With Jeff Ireland now in the Miami Dolphins’ rearview mirror, the team can now begin searching for its next general manager. Fans won’t have to wait long either. Team CEO Tom Garfinkel indicated Wednesday that interviews would be coming on Friday.
Garfinkel also said the Dolphins would be looking for “someone with a lot of experience evaluating talent, a proven track record of evaluating talent and a football person.” Filling out the Dolphins’ entire wish list would be difficult for any candidate. That being said, the Dolphins have the ability to take their time to ensure they pick the best person for the job.
The next GM in Miami will have to deal with the mess that Ireland created in his last ditch bid to put the Dolphins in the playoffs. In what would become his final offseason with the team, Ireland through roughly $250 million in free agency, likely hoping that the sudden influx of talent would push the Dolphins over the top and into the playoffs. Had Miami been able to finish the season strong, Ireland would likely still be with the team, but the Dolphins collapsed and the search for a new GM is on.
In addition to the salary issues the Dolphins have to evaluate, the team’s next GM will also be forced to stick with Joe Philbin as the team’s head coach, at least for a season. This is where Miami’s decision to fire Ireland and retain Philbin could become a serious problem. When a team is sold, the new owner wants his own guy as the general manager, the GM wants his own head coach, and the head coach wants his own guy at quarterback. When there’s a gap in that chain, scapegoats are easy to come by, and lame ducks are created.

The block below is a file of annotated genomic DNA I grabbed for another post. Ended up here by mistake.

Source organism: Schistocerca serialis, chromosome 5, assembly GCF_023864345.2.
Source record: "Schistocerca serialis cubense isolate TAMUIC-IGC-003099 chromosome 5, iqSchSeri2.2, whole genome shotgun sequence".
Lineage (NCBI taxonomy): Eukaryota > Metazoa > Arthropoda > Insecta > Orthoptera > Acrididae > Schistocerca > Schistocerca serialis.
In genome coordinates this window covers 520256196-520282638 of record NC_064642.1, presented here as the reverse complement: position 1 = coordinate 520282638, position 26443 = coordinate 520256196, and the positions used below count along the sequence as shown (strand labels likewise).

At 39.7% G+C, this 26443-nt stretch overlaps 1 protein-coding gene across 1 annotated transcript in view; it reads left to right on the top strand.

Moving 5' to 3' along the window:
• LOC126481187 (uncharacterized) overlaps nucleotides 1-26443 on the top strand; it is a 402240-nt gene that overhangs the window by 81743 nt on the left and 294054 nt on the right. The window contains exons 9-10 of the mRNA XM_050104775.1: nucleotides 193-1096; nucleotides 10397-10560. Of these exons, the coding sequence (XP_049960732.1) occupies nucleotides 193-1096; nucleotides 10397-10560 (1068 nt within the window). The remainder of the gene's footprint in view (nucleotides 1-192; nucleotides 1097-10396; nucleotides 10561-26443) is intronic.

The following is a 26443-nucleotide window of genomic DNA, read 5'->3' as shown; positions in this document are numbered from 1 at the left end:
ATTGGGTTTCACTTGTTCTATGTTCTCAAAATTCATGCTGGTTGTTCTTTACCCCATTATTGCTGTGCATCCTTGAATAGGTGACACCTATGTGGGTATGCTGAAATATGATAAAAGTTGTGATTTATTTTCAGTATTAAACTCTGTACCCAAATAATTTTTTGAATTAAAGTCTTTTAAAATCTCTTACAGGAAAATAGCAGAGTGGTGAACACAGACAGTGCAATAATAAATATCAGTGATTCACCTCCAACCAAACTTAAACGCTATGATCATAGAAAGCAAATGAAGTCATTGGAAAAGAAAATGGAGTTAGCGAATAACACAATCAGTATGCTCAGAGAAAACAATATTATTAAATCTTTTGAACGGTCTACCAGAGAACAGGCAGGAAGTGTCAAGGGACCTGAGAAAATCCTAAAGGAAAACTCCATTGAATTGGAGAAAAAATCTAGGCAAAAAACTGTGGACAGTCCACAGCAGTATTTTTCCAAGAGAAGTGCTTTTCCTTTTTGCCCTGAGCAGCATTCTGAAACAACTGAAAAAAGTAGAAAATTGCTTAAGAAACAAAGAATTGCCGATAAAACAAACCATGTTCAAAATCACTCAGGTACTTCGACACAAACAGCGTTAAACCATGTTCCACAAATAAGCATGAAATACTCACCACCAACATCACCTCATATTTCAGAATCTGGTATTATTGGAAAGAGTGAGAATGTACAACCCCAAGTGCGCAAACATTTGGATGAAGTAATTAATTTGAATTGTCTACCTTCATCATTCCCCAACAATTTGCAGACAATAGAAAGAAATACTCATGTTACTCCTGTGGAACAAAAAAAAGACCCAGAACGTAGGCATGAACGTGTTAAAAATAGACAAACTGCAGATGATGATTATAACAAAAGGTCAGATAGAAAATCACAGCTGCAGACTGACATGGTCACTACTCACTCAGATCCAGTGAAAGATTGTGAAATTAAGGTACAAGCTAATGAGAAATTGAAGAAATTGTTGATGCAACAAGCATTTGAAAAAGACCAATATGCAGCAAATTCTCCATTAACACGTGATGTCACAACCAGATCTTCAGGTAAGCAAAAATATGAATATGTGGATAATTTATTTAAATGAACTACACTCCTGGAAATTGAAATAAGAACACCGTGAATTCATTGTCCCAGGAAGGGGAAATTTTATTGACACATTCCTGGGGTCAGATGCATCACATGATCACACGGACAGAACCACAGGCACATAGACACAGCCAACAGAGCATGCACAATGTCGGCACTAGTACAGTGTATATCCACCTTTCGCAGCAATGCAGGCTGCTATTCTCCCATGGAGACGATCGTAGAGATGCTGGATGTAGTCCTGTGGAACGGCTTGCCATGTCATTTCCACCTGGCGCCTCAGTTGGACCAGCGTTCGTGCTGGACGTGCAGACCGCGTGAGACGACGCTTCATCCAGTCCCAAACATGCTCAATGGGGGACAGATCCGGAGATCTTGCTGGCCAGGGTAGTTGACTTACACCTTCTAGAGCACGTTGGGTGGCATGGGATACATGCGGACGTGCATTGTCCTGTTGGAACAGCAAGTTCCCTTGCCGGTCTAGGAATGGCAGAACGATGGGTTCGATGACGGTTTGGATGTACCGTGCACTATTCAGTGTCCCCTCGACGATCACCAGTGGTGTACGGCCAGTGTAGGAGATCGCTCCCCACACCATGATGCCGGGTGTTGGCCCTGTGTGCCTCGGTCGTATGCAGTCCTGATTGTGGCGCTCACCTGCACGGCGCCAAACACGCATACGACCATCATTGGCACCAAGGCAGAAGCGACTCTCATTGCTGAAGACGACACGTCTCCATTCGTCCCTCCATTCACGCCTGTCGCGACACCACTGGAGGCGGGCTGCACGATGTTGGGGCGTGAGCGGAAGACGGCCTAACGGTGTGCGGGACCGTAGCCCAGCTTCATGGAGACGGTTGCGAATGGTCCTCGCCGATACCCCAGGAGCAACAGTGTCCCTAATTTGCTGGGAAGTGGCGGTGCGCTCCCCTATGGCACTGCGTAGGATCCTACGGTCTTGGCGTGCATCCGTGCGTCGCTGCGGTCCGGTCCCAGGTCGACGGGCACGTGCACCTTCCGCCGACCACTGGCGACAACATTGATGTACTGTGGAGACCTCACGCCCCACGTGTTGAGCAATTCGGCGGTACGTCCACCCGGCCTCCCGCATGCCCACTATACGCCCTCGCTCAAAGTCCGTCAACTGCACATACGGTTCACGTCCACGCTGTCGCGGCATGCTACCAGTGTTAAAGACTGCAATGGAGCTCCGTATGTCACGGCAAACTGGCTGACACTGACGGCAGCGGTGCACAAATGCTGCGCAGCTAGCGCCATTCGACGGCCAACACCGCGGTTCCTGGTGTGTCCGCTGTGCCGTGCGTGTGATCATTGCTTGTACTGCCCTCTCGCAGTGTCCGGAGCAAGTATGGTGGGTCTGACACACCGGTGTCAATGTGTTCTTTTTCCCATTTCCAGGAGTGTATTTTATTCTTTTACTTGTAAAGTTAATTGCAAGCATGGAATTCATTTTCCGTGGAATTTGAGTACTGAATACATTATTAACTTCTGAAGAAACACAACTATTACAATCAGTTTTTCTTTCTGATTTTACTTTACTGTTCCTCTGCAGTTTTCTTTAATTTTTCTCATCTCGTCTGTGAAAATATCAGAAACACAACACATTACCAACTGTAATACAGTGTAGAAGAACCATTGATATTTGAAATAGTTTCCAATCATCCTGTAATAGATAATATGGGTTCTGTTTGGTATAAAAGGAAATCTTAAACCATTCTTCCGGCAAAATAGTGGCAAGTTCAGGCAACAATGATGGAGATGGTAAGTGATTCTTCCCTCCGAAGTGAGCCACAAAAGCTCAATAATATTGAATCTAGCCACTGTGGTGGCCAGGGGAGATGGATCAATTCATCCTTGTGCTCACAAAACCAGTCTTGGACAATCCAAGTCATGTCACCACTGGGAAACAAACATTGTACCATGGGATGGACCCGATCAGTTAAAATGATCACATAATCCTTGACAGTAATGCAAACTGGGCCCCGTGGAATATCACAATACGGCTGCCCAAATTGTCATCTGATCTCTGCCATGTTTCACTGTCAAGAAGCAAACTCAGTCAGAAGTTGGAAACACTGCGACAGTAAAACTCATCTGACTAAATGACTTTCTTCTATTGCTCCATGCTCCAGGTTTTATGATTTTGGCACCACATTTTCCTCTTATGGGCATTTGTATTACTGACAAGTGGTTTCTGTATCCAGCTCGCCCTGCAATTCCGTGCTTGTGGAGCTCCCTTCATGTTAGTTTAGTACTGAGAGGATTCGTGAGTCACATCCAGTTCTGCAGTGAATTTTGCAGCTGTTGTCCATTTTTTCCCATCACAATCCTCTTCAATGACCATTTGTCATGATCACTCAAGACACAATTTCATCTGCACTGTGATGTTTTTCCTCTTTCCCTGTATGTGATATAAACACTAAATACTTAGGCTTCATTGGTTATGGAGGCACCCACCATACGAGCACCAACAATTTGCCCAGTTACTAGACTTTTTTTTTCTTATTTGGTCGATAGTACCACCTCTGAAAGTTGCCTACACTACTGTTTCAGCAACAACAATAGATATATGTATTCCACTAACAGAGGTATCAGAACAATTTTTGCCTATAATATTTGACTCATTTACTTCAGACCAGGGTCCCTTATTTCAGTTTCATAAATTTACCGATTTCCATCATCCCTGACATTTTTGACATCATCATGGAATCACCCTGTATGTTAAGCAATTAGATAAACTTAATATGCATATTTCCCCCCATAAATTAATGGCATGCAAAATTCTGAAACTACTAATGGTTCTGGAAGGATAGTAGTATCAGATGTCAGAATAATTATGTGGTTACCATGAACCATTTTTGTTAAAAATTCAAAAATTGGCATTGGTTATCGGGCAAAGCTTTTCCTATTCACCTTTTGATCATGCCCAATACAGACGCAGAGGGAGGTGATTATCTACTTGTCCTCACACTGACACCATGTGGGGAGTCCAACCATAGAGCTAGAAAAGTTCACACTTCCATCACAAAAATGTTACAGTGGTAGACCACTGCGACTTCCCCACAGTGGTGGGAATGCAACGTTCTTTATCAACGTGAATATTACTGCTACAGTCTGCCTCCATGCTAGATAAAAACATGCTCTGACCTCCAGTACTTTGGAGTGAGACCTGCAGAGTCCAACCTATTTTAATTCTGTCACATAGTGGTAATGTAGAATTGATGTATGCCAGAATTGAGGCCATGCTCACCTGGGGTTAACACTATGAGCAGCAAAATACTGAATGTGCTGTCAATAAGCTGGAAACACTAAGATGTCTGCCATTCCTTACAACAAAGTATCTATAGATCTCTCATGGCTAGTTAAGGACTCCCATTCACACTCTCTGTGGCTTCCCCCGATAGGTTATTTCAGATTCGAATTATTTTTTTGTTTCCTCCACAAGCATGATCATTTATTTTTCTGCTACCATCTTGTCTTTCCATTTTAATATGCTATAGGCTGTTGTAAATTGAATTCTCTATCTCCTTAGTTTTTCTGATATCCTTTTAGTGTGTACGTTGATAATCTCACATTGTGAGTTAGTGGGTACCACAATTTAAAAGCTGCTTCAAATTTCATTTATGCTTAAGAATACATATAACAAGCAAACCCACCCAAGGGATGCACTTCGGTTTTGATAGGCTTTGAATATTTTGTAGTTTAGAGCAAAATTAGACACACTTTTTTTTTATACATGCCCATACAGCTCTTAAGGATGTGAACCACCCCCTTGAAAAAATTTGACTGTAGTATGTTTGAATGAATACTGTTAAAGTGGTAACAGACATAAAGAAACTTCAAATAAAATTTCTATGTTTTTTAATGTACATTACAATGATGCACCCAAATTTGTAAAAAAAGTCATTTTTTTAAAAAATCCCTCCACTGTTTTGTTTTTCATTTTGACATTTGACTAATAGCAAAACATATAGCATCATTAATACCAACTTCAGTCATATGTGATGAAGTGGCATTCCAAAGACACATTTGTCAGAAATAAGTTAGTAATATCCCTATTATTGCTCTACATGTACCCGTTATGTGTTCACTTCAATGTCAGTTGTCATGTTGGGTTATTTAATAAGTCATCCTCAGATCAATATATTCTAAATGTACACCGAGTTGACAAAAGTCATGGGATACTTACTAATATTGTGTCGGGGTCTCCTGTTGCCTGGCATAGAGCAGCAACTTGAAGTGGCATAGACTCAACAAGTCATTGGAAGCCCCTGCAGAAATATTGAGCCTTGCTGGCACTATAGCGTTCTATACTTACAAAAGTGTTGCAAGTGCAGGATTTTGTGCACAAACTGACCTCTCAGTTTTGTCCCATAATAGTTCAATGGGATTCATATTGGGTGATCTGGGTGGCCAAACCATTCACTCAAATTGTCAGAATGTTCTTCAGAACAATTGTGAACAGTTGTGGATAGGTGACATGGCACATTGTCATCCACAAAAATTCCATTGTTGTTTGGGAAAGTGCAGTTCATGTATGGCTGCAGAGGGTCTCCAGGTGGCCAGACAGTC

We saw this exact scenario play out with the Jets last year. Rex Ryan entered 2013 without much hope for keeping his job beyond the end of the season, but his players got behind him, the Jets ditched the circus atmosphere, and they finished just out of the postseason. Ryan was able to keep his job because Jets owner Woody Johnson was behind him the whole way. That’s something that may not happen in Miami.
In two seasons with the Dolphins, Philbin’s squads have gone 7-9 and 8-8 respectively. If he’s unable to push his team over the hump next season, there’s absolutely no doubt Miami will be searching for a new head coach, barring a rare season where a 10-6 or 11-5 team misses the playoffs of course.
Instead, the Dolphins probably should be blowing it up completely, similar to the way the Chiefs and Jaguars did a season ago. Everyone was sent packing and a new regime was brought in. By doing it that way, the Chiefs and the Jags guaranteed ongoing cohesion through what could be a rough couple of years. Jacksonville posted a record of just 4-12, but there was never a hint of hot seat talk with anyone high in their food chain. That’s because they replaced everything last year. That cohesion won’t exist in Miami next season.
Ireland didn’t leave the Dolphins in a terrible position. Quite the opposite, he left a team that has enough talent to make it into the playoffs with consistent play and perhaps a small infusion of more young talent. The pieces are in place, but if the Dolphins pick a GM with a mind for building the roster the way he wants it, Miami could regress in the coming season.